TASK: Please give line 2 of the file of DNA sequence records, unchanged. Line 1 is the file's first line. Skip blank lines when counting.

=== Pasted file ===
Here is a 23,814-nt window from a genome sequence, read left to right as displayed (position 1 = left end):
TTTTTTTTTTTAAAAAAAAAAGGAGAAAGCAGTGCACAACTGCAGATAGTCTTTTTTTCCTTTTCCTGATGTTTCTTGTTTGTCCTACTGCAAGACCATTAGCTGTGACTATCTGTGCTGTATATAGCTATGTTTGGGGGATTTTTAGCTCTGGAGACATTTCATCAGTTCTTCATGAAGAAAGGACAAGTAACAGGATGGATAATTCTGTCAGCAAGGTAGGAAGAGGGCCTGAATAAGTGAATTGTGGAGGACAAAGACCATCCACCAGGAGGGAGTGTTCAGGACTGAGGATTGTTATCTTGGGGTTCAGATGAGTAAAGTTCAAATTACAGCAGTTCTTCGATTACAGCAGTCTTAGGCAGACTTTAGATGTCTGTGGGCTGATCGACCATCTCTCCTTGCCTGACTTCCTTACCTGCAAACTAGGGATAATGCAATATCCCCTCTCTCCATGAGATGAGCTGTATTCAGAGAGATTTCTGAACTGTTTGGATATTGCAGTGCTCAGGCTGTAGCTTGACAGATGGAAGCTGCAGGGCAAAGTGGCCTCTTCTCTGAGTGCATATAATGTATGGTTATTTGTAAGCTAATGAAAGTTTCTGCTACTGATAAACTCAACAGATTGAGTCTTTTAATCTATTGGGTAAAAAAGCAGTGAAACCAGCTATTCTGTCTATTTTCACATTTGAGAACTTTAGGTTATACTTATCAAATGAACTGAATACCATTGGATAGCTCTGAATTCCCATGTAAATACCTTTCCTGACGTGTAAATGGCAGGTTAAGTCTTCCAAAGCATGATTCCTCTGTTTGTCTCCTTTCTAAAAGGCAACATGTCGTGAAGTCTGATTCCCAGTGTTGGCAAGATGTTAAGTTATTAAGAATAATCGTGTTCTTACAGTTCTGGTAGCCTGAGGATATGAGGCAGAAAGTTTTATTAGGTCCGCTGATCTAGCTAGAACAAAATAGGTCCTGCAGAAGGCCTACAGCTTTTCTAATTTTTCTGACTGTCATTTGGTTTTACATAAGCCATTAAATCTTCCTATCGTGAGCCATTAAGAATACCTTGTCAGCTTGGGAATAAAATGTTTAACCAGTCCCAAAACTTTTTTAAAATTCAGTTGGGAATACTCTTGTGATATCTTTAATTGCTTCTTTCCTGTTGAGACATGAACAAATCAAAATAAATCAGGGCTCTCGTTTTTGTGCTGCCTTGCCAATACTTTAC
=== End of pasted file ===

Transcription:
TTTTTTTTTTTAAAAAAAAAAGGAGAAAGCAGTGCACAACTGCAGATAGTCTTTTTTTCCTTTTCCTGATGTTTCTTGTTTGTCCTACTGCAAGACCATTAGCTGTGACTATCTGTGCTGTATATAGCTATGTTTGGGGGATTTTTAGCTCTGGAGACATTTCATCAGTTCTTCATGAAGAAAGGACAAGTAACAGGATGGATAATTCTGTCAGCAAGGTAGGAAGAGGGCCTGAATAAGTGAATTGTGGAGGACAAAGACCATCCACCAGGAGGGAGTGTTCAGGACTGAGGATTGTTATCTTGGGGTTCAGATGAGTAAAGTTCAAATTACAGCAGTTCTTCGATTACAGCAGTCTTAGGCAGACTTTAGATGTCTGTGGGCTGATCGACCATCTCTCCTTGCCTGACTTCCTTACCTGCAAACTAGGGATAATGCAATATCCCCTCTCTCCATGAGATGAGCTGTATTCAGAGAGATTTCTGAACTGTTTGGATATTGCAGTGCTCAGGCTGTAGCTTGACAGATGGAAGCTGCAGGGCAAAGTGGCCTCTTCTCTGAGTGCATATAATGTATGGTTATTTGTAAGCTAATGAAAGTTTCTGCTACTGATAAACTCAACAGATTGAGTCTTTTAATCTATTGGGTAAAAAAGCAGTGAAACCAGCTATTCTGTCTATTTTCACATTTGAGAACTTTAGGTTATACTTATCAAATGAACTGAATACCATTGGATAGCTCTGAATTCCCATGTAAATACCTTTCCTGACGTGTAAATGGCAGGTTAAGTCTTCCAAAGCATGATTCCTCTGTTTGTCTCCTTTCTAAAAGGCAACATGTCGTGAAGTCTGATTCCCAGTGTTGGCAAGATGTTAAGTTATTAAGAATAATCGTGTTCTTACAGTTCTGGTAGCCTGAGGATATGAGGCAGAAAGTTTTATTAGGTCCGCTGATCTAGCTAGAACAAAATAGGTCCTGCAGAAGGCCTACAGCTTTTCTAATTTTTCTGACTGTCATTTGGTTTTACATAAGCCATTAAATCTTCCTATCGTGAGCCATTAAGAATACCTTGTCAGCTTGGGAATAAAATGTTTAACCAGTCCCAAAACTTTTTTAAAATTCAGTTGGGAATACTCTTGTGATATCTTTAATTGCTTCTTTCCTGTTGAGACATGAACAAATCAAAATAAATCAGGGCTCTCGTTTTTGTGCTGCCTTGCCAATACTTTAC